Active Member
Hmmm...I have a bunch of cedar that I am thinking of thinning this winter AND I have a brand new sawmill waiting for me to pick up. Perhaps we should talk?? :) Oh...and I am building a kiln out of a 20' shipping container.

If u r getting into the logging business, pm me. We have some timber to log soon.


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Hardwood11

It is going to be a good fall!
I have a man cave/bar made from my Iowa oak & walnut timber. My new favorite spot !!
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Hardwood11

It is going to be a good fall!
Hmmm...I have a bunch of cedar that I am thinking of thinning this winter AND I have a brand new sawmill waiting for me to pick up. Perhaps we should talk?? :) Oh...and I am building a kiln out of a 20' shipping container.
That’s great…What county are you in ?
 

Daver

PMA Member
Daver that’s pretty cool. I messed around with a chainsaw mill a few years ago, sawed a bunch of walnut live edge slabs. I built several coffee tables and end tables.

Any chance you need a log trailer with a grapple?
I don't think so...but I will find out here in the next couple of months. :) I have a couple of very stout trailers that I intend to make use of and I have a grapple bucket for my tractor. So I think I should be good. The open question is if what I have is suited for the task or not. I think I will be OK, but once I get into it I might discover that I need heavier duty stuff. (That is my modus operandi for everything I do...to the chagrin of my wife. She calls me "Upgrade Dave" and it is NOT a term of endearment. :))
 

Daver

PMA Member
Tell me more. I was an avid woodworker in high school and haven't done it since. Milling my own wood has always intrigued me.
My sawmill was ordered about 10 months ago and is "in" now, waiting for me to travel to southern Missouri to get it and receive training on it, etc. I hope to do that in the next couple/few weeks. Then, presto, I will be a logger. :) As I already have some logs here to start out on. I have an empty 20' shipping container that will be built into a simple, but effective kiln in the next few weeks too.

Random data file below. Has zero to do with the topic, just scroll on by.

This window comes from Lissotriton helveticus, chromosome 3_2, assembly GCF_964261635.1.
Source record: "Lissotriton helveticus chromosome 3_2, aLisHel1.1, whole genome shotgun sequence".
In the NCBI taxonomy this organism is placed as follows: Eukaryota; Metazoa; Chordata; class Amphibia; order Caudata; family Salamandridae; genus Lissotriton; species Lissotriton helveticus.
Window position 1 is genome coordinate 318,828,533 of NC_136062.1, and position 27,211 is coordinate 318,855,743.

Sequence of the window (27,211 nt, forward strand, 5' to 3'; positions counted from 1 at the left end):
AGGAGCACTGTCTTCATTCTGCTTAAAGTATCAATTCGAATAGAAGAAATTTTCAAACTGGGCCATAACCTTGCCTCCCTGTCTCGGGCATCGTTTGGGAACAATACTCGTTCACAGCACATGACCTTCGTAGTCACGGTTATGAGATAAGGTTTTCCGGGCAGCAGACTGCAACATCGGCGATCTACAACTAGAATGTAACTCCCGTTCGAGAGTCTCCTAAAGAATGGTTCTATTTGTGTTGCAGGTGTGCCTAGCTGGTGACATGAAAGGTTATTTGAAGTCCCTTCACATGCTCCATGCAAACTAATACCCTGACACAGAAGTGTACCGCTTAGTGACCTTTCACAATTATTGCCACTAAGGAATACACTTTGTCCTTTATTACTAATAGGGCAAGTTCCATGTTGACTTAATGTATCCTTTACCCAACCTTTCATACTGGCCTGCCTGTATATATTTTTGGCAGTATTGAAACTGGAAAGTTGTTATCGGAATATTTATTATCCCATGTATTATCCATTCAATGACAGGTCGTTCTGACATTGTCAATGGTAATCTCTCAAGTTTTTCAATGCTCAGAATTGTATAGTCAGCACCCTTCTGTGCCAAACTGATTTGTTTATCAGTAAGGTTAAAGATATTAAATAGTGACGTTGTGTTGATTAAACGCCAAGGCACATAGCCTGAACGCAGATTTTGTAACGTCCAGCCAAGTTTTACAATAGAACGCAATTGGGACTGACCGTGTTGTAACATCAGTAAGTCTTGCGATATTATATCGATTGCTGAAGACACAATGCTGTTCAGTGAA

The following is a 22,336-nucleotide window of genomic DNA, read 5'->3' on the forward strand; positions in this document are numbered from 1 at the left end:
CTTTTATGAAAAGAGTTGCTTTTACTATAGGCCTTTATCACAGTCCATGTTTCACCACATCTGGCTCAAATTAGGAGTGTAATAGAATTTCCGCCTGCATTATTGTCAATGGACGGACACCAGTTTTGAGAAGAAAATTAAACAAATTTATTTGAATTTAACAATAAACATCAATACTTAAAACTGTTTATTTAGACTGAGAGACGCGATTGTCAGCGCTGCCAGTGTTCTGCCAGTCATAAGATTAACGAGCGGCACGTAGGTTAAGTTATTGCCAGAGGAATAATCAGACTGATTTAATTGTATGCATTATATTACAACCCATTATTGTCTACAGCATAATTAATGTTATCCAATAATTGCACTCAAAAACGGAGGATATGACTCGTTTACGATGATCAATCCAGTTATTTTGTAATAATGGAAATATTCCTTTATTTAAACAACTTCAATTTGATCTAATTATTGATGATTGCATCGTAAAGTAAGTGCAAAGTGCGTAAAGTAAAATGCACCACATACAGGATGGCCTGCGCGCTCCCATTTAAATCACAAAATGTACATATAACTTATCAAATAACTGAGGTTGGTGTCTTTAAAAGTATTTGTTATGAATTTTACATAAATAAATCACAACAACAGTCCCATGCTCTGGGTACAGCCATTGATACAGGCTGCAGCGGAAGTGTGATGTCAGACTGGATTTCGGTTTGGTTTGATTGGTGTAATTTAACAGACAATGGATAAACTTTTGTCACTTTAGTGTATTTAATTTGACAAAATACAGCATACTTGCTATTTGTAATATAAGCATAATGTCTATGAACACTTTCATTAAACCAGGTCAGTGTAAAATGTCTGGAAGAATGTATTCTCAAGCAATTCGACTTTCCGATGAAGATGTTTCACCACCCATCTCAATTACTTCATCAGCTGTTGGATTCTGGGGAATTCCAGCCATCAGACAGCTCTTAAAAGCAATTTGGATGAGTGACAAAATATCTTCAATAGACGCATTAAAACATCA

So I hope to be in operation in the next month or so. My plan is start slow, I am not aiming for a FT business at this point, (I already have one of those :)) But I should easily produce enough good quality wood to sell off a fair amount of it. If it turns into a "thing" then we will see where we go next.

I got a Woodmizer LT35, 25HP gas model. With a debarker and a trailer kit...so I can easily haul this baby behind my truck. My intentions, dependent upon where the log(s) is(are) is to sometimes take the mill to the log, mill it on site and then sticker/stack the boards there and haul them back to the kiln and in other cases, I will load the raw logs on a trailer and bring them back to my shop and mill them here. In both cases, they will be dried, and then stored, here on site in one of my buildings.

I have been reading up on this subject and preparing for this for years, so I do have some knowledge to go along with my inexperience :), but I am sure that I will learn much more as I begin to actually log and mill my own stuff. And that should start pretty soon! Woo hoo!

I am also a dedicated woodworker and intend to use the lumber personally and also to supply other friends and family.
 

Daver

PMA Member
That’s great…What county are you in ?
My farm, and where I will get some of my trees from, is in Davis County. I live near Iowa City though and the mill, kiln and lumber will for the most part be kept here in Iowa City in one of my shops. I have space pretty well set up here at the shop to perform these operations, but do anticipate taking the mill "to" the tree(s) sometimes and then hauling back the milled lumber for drying and storage here.

I have about 95% of what I would need to dry, store and sell commercially here at my shop...should I decide to "expand" the vision. :) Just...don't tell my wife. :) :) But in reality, one of my sons is particularly interested in this gambit and may develop things into a business venture that he will primarily operate in the future. Me...I am just a simple man that is fulfilling a longtime dream to build stuff out of "my" own wood. I am weird that way. :)